What's hot: Redfish have bunched into schools along the south shoreline of Tampa Bay. These schools have reached numbers that make the water around you look red; some schools hold as many as 100 redfish. If one redfish is spooked, the entire school will disperse and slowly gather back up. This is where patience pays off. A school of redfish, once it's found, is there for a reason: food. They will return to that spot, it just takes time — five minutes to sometimes 30, which seems like an eternity to wait for them while you remain still and quiet.
Techniques: This is a great time of year to try catching a redfish on a fly. Wait for the school to show itself and gently lay a crab/shrimp imitation or flyspoon right at them. Flies can be gently placed; spinning gear and lures will spook the school. Spinning gear should be cast near the outer edge on the side that the school is moving toward. Wait for the school, then work the lure.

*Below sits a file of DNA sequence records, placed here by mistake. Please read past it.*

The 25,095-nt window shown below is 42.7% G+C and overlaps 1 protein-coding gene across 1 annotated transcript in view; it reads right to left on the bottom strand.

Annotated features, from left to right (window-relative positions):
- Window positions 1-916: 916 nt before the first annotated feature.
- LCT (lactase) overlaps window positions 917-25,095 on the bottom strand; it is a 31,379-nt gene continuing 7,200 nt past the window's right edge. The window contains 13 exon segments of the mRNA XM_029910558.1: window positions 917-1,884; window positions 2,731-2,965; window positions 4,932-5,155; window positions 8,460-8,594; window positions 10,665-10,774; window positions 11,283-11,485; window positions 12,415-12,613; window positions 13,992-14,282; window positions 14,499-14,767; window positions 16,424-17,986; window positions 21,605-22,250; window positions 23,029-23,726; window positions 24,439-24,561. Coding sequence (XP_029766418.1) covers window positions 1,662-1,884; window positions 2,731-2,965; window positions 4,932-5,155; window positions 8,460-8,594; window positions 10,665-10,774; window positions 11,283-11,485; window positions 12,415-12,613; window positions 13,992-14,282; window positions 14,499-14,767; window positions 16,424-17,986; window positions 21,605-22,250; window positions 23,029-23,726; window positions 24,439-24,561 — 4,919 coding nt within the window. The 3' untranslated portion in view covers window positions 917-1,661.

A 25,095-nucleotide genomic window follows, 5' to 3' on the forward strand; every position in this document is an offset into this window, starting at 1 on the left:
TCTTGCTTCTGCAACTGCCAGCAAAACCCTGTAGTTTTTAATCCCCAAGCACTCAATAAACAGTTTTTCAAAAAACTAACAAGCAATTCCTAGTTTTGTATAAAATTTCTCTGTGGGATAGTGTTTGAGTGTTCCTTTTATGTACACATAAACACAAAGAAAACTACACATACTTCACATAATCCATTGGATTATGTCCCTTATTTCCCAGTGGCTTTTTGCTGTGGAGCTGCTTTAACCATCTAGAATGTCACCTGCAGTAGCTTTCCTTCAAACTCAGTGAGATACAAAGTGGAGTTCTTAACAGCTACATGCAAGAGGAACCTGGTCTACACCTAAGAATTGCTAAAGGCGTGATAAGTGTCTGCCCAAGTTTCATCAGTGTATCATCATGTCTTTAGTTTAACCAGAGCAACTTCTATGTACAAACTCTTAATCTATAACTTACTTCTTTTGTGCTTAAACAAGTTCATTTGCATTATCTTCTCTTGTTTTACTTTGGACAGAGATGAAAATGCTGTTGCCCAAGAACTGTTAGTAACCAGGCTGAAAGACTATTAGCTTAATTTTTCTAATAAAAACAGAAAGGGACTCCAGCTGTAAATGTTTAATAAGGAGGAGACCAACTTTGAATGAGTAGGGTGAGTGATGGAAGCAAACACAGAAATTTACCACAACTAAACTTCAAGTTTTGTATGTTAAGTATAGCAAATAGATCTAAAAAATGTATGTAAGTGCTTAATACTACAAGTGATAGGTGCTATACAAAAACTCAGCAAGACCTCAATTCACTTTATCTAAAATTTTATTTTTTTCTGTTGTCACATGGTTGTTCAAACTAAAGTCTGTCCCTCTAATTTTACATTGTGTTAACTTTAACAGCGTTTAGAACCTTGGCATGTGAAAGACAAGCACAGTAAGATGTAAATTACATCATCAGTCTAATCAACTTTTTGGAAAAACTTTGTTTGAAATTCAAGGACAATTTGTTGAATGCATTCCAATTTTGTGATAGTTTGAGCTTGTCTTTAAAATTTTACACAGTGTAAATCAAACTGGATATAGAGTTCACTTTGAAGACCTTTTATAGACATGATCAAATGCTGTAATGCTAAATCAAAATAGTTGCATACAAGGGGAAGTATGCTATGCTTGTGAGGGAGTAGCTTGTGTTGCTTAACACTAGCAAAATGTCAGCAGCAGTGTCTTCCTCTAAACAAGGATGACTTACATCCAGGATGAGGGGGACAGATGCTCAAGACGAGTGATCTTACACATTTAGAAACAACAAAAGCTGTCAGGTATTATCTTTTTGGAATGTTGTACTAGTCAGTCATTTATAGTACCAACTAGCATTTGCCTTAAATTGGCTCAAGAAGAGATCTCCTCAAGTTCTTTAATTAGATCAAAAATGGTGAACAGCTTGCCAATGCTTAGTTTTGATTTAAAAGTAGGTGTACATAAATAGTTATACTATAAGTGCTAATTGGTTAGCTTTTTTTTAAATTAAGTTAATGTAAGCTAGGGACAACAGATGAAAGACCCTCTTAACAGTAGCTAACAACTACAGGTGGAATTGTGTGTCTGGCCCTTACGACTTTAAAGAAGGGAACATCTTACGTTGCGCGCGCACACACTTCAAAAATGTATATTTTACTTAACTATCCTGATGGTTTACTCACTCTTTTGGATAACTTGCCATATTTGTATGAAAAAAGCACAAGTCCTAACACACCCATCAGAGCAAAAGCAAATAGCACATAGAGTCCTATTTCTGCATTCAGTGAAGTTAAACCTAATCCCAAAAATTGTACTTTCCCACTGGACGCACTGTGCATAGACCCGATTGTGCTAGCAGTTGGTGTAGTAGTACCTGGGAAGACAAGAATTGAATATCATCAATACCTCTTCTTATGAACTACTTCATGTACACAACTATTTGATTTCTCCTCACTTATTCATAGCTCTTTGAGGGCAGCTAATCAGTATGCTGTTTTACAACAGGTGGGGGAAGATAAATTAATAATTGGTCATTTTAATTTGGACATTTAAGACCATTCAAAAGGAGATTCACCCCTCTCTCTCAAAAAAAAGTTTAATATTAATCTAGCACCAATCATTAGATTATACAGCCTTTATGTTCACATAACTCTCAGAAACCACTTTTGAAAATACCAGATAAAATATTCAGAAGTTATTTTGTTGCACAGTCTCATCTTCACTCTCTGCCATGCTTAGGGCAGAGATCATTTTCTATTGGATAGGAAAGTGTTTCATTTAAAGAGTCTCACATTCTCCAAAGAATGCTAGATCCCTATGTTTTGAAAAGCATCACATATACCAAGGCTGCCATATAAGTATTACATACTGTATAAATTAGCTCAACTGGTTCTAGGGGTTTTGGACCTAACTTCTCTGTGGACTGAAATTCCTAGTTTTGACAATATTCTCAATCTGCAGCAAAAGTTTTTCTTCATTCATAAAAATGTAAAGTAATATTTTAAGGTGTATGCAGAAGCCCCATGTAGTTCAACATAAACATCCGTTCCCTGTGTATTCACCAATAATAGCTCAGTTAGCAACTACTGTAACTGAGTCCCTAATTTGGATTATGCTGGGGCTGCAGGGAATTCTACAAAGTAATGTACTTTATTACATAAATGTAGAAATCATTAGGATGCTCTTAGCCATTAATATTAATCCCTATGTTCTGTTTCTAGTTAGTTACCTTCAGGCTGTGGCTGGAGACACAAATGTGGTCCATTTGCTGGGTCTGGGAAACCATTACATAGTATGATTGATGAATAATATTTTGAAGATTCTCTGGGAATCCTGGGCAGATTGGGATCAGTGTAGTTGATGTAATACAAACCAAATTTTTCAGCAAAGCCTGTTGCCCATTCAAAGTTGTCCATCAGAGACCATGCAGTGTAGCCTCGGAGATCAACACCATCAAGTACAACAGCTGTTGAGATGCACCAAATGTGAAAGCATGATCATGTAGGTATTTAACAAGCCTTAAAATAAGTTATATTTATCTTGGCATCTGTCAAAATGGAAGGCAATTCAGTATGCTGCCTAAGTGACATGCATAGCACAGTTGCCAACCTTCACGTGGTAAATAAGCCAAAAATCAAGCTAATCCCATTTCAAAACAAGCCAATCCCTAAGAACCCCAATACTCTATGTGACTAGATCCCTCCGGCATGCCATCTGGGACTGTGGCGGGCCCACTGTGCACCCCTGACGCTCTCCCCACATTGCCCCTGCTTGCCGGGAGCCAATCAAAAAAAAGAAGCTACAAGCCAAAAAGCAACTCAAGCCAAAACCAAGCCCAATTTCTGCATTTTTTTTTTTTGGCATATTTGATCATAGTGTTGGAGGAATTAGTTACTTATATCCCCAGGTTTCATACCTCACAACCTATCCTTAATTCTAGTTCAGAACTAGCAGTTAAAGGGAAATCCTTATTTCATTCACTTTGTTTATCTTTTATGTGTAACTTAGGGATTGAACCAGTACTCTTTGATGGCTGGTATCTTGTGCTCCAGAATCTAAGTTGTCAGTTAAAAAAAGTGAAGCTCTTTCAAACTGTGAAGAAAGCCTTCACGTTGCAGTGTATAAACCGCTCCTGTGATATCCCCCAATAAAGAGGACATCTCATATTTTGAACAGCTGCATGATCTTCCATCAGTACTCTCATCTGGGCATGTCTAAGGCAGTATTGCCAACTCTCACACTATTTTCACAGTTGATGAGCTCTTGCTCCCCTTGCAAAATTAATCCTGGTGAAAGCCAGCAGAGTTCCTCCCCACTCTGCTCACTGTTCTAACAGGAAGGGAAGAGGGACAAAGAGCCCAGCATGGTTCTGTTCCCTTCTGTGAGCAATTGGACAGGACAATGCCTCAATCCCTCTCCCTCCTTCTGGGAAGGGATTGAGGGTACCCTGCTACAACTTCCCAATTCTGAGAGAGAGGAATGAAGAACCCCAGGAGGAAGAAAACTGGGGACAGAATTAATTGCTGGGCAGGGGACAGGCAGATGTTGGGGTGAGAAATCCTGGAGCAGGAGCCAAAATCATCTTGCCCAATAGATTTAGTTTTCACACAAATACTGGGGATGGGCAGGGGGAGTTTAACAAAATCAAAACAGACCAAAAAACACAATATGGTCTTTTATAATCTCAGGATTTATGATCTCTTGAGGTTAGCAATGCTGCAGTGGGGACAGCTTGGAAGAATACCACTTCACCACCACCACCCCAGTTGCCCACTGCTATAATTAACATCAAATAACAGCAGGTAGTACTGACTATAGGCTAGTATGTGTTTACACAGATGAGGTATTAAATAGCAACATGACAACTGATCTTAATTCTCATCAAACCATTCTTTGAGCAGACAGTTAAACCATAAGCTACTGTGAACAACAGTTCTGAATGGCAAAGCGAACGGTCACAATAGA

Tips: Early morning is the best time, regardless of tidal movement. Tide height will determine where the school is, timing will determine water temperature when anglers look for hungry redfish. For spinning gear, use soft plastics with a lot of scent fished slowly on the bottom all day or a noisy top-water plug early in the morning. Fly rod equipment should be in the 6 to 8 weight class.
Jackie Otto can be reached at Betts Fishing Center at (727)518-7637 or firstname.lastname@example.org.